By Kelly Dearmore
By Jim Schutze
By Rachel Watts
By Lauren Drewes Daniels
By Anna Merlan
By Lee Escobedo
By Alice Laussade
Once one of my favorite local bands because they were so weird--a rock band that splintered off into oddball free-jazz jam, a hard-core guitar band fronted by Earl Harvin's funky drumming--they are now one of my favorite local bands because they've become so straight, harnessing their broad power into sharp, short cuts. And if there is indeed proof that a band will evolve nicely over time, Beth Clardy's new-found ability to sing instead of merely rant above the noise is a welcome, startling revelation: when she opens the five-song disc droning "You want this, don't resist this" in a growling monotone, it's less a come-on than a threat, especially when she follows up with, "I'll take this with my fist."
Recorded almost eight months ago, rubberbullet is a study in contrasts--Clardy's flat vocals against a barrage of guitar noise created by Aaron Berlin and Richard Paul, songs that begin at the climax and work their way backward, squalling bursts of feedback and static that rage against the backdrop of a whisper. And a song like "Brave," propelled by a hypnotic tribal backbeat and a chorus of distorted riffs, builds slowly but never really peaks; when it finally explodes, it's more like an anticlimax, banging and clanging its way toward a slow fade.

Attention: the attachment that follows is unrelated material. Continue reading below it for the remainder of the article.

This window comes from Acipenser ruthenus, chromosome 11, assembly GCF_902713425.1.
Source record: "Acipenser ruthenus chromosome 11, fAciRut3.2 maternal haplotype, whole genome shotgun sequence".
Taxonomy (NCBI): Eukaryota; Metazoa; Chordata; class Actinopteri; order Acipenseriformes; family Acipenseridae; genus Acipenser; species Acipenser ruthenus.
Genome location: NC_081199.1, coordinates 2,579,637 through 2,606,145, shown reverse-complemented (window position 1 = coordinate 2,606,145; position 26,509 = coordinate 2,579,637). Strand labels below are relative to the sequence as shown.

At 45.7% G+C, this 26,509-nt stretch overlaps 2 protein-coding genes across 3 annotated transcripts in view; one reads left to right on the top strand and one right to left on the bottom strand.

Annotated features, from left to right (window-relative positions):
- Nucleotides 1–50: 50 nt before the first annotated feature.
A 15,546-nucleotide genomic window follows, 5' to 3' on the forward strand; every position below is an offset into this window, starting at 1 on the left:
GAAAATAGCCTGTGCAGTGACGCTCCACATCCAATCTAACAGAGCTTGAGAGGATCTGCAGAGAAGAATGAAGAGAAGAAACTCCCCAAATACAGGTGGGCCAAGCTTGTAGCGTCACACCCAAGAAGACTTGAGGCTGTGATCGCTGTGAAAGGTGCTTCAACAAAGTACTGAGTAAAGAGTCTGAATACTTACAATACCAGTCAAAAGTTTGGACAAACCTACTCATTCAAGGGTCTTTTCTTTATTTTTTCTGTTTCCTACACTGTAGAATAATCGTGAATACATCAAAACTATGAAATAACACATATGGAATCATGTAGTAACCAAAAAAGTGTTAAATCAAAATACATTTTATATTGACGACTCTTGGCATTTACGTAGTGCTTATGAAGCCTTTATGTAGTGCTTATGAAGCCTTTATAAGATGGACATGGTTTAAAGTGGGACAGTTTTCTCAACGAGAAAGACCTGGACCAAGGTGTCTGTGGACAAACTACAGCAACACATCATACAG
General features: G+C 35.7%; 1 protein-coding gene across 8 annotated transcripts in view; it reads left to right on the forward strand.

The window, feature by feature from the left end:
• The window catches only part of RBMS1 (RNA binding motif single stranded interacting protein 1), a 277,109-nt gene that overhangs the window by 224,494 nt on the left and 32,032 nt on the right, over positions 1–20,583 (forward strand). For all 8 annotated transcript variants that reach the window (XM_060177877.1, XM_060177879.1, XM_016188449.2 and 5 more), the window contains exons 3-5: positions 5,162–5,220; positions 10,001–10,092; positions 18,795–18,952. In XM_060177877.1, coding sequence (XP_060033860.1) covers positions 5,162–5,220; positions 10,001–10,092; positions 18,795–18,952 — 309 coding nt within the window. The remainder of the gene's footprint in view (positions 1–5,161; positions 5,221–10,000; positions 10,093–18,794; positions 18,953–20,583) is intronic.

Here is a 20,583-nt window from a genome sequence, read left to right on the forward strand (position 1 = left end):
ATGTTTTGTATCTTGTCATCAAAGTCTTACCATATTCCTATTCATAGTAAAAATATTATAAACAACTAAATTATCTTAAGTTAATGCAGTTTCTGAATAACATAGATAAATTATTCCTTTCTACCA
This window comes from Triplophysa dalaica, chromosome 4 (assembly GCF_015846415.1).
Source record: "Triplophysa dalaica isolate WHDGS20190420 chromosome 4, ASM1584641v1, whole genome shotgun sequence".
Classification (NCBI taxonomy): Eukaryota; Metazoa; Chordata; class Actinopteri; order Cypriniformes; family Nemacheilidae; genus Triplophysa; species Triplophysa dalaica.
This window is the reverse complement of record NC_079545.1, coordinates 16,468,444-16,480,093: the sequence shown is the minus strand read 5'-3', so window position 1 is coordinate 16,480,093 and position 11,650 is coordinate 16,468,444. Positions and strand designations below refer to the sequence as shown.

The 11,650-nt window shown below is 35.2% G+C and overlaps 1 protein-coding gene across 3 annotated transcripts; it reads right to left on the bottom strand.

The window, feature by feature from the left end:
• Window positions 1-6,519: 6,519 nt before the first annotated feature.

Rubberbullet, though, has always been a band that teetered between the conventional and the avant-garde. Theirs is a familiar rock set-up, but their sound is somehow larger than that--a vulnerable voice holding off an overpowering sound, beautiful music created out of nothing but noise.
What the Nothinghead Said
That they're Austin's bright hope right now isn't surprising: in a city defined by its psychedelic punk and petrified blues scene, and one that's turned out such stale second-hand product as Flowerhead and Seed, Sincola's pop-punk cuts to the quick like no CapCity band since Glass Eye--a fact even Sincola doesn't ignore, hiring Glass Eye bassist Brian Beattie as producer. But where Glass Eye's pop had quirk and spark, Sincola's has the familiarity of the past, which means the band has its quirks and sparks ("Hey Artemis" beats all hell out of would-be single "Bitch") and that indefinable third thing (um, talent?) that puts them over for good.